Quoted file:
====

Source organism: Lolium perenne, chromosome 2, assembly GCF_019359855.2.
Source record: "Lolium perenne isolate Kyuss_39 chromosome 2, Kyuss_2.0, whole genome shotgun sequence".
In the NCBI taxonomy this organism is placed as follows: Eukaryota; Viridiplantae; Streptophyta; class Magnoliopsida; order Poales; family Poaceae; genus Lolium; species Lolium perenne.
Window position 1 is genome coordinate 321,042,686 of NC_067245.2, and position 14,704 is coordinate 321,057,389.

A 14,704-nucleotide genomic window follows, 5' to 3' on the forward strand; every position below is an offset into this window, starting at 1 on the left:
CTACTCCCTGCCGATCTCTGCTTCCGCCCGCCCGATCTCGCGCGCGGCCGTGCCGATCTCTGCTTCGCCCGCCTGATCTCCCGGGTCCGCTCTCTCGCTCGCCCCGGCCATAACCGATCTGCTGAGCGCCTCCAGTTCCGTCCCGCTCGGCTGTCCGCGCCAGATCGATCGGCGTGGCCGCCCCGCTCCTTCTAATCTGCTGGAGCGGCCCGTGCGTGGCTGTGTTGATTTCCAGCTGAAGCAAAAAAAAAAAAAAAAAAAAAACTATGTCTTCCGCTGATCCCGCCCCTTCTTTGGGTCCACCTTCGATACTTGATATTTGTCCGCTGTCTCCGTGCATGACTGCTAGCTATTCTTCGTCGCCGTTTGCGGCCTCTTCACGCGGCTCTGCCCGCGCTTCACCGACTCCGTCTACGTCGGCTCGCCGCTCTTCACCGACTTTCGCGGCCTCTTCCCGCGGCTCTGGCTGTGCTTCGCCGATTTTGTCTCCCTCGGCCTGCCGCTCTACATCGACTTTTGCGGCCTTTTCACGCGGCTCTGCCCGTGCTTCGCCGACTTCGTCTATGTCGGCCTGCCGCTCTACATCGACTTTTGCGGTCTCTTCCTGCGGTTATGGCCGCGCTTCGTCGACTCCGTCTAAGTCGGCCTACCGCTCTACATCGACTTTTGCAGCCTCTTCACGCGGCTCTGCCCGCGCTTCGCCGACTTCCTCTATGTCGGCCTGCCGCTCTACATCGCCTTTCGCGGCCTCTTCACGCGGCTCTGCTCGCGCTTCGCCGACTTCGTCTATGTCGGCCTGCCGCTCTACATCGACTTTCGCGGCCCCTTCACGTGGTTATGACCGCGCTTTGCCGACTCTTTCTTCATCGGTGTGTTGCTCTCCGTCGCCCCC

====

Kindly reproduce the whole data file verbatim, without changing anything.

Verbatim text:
Source organism: Lolium perenne, chromosome 2, assembly GCF_019359855.2.
Source record: "Lolium perenne isolate Kyuss_39 chromosome 2, Kyuss_2.0, whole genome shotgun sequence".
In the NCBI taxonomy this organism is placed as follows: Eukaryota; Viridiplantae; Streptophyta; class Magnoliopsida; order Poales; family Poaceae; genus Lolium; species Lolium perenne.
Window position 1 is genome coordinate 321,042,686 of NC_067245.2, and position 14,704 is coordinate 321,057,389.

A 14,704-nucleotide genomic window follows, 5' to 3' on the forward strand; every position below is an offset into this window, starting at 1 on the left:
CTACTCCCTGCCGATCTCTGCTTCCGCCCGCCCGATCTCGCGCGCGGCCGTGCCGATCTCTGCTTCGCCCGCCTGATCTCCCGGGTCCGCTCTCTCGCTCGCCCCGGCCATAACCGATCTGCTGAGCGCCTCCAGTTCCGTCCCGCTCGGCTGTCCGCGCCAGATCGATCGGCGTGGCCGCCCCGCTCCTTCTAATCTGCTGGAGCGGCCCGTGCGTGGCTGTGTTGATTTCCAGCTGAAGCAAAAAAAAAAAAAAAAAAAAAACTATGTCTTCCGCTGATCCCGCCCCTTCTTTGGGTCCACCTTCGATACTTGATATTTGTCCGCTGTCTCCGTGCATGACTGCTAGCTATTCTTCGTCGCCGTTTGCGGCCTCTTCACGCGGCTCTGCCCGCGCTTCACCGACTCCGTCTACGTCGGCTCGCCGCTCTTCACCGACTTTCGCGGCCTCTTCCCGCGGCTCTGGCTGTGCTTCGCCGATTTTGTCTCCCTCGGCCTGCCGCTCTACATCGACTTTTGCGGCCTTTTCACGCGGCTCTGCCCGTGCTTCGCCGACTTCGTCTATGTCGGCCTGCCGCTCTACATCGACTTTTGCGGTCTCTTCCTGCGGTTATGGCCGCGCTTCGTCGACTCCGTCTAAGTCGGCCTACCGCTCTACATCGACTTTTGCAGCCTCTTCACGCGGCTCTGCCCGCGCTTCGCCGACTTCCTCTATGTCGGCCTGCCGCTCTACATCGCCTTTCGCGGCCTCTTCACGCGGCTCTGCTCGCGCTTCGCCGACTTCGTCTATGTCGGCCTGCCGCTCTACATCGACTTTCGCGGCCCCTTCACGTGGTTATGACCGCGCTTTGCCGACTCTTTCTTCATCGGTGTGTTGCTCTCCGTCGCCCCC